But switching to a new business model has had its challenges. I think people can get confused because they know our brand and are expecting full-service. It’s not that they’re against what we’re doing, but they can get confused since Nonna’s still has a dining room feel. Even though it clearly has menu boards and a counter, it still feels like a dining room. “Should I sit down? What should I do?” I think there’s still a little confusion about how it works. So we’re trying to be flexible and come over to the table if they seat themselves first. That’s typical of a full-service mentality; that’s what we do. So we find ourselves offering both, which can be even more confusing sometimes. There are still some things we need to flesh out a bit.
It’s definitely a learning experience, nonetheless, in terms of getting into the psyche of why people would or would not dine in a place like this. What are their expectations?
This goes even further and impacts staffing, as well. Fast casual is a different labor model and I think a lot of people think that it’s going to be cheaper and more affordable labor, but you don’t know how many people you’re going to need to be able to pull off the same level of guest experience. Being a full-service group as a whole, we still really want service and hospitality to really resonate.
There were some things I probably would’ve done differently. It’s something we struggle with in the restaurant business. People want better service, better atmospheres, better products, organic products, local products. They want a lot of things that correlate into being more expensive for us as operators, even in the fast casual setting. They want better coffee, but more than that, they want to know the nutritional value and who made it. And they don’t want to pay much more.
So it’s very tricky right now in terms of how we balance all those products and how many bodies we need to prepare, cook and serve. Those are the real struggles in our industry.
With us, we keep falling back on the guest experience. When we look at that guest experience, what we want it to look like, feel like and smell like leads to the fact that it isn’t any more affordable in terms of expenses in a fast casual as it is in a full-service restaurant.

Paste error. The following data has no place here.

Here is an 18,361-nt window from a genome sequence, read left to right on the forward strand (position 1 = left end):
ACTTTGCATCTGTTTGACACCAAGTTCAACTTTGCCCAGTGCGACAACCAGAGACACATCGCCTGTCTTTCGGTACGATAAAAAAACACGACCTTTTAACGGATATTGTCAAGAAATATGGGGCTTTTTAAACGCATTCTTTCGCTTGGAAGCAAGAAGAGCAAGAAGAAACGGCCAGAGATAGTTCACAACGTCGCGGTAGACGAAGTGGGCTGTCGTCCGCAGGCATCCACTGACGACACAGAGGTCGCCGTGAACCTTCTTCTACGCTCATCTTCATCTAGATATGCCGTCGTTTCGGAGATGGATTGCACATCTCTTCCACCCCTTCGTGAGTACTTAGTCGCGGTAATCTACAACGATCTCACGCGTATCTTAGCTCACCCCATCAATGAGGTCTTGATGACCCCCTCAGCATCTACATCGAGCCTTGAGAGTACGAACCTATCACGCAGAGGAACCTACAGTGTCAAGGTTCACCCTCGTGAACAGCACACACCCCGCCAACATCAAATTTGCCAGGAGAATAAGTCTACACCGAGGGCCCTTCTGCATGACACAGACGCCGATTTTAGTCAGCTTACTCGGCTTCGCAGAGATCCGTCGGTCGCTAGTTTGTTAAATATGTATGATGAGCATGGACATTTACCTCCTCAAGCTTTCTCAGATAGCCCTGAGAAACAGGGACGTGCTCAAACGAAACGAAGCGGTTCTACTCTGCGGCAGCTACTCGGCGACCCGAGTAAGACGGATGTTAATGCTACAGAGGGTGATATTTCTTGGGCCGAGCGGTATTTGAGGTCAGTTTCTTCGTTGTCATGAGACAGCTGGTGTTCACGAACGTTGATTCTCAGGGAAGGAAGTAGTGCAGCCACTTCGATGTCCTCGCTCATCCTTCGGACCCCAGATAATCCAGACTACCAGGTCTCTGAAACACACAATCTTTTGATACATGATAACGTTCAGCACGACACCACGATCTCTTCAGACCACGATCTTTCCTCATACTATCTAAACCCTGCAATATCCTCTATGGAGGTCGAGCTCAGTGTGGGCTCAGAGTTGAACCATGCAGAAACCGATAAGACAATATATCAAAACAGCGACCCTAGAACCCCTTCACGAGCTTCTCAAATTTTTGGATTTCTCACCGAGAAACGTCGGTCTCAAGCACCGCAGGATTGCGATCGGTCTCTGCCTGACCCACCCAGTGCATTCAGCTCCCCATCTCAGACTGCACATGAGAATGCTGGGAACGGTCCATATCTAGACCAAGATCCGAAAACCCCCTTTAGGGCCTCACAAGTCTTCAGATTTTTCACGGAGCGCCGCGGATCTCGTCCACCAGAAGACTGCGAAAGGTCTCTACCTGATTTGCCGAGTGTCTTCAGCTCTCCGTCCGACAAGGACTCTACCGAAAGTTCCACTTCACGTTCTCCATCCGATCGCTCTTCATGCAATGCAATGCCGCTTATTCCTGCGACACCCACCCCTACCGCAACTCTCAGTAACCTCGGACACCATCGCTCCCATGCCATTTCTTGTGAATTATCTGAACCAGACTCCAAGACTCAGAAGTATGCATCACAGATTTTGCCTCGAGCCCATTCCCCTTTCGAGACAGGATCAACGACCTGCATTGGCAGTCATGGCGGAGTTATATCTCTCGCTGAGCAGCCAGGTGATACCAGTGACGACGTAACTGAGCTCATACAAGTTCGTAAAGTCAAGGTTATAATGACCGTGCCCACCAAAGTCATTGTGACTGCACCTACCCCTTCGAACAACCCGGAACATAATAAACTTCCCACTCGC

But our business has also seen a number of benefits since switching focus to quick-service.
Fast casual certainly does well with lunch business because people are always on the go for lunch. We also have some private dining space, which works well for private parties. And while people may not think of our Spanish tapas and wine bar for home delivery, they may think of our Nonna’s pizza and chicken parmesan. The other benefit is that my family eats here all the time, and not just because it’s ours. We’re busy and sometimes, like everyone else, we just need a quick bite.
Still, the guest experience needs to be paramount. When we make a decision, the next question is, “How does that affect guest experience?” If it’s unequivocally positive, then we make that move. If we’re not sure, then we figure out how we’re going to test it. Sometimes that’s what we call a mistake. We fail forward and learn. And hopefully we haven’t pissed somebody off enough that they’ll never come back.
At the end of the day, if we make decisions that are just based on expenses and that don’t address guest experience in a positive way, then we won’t be around long enough to talk about anything else.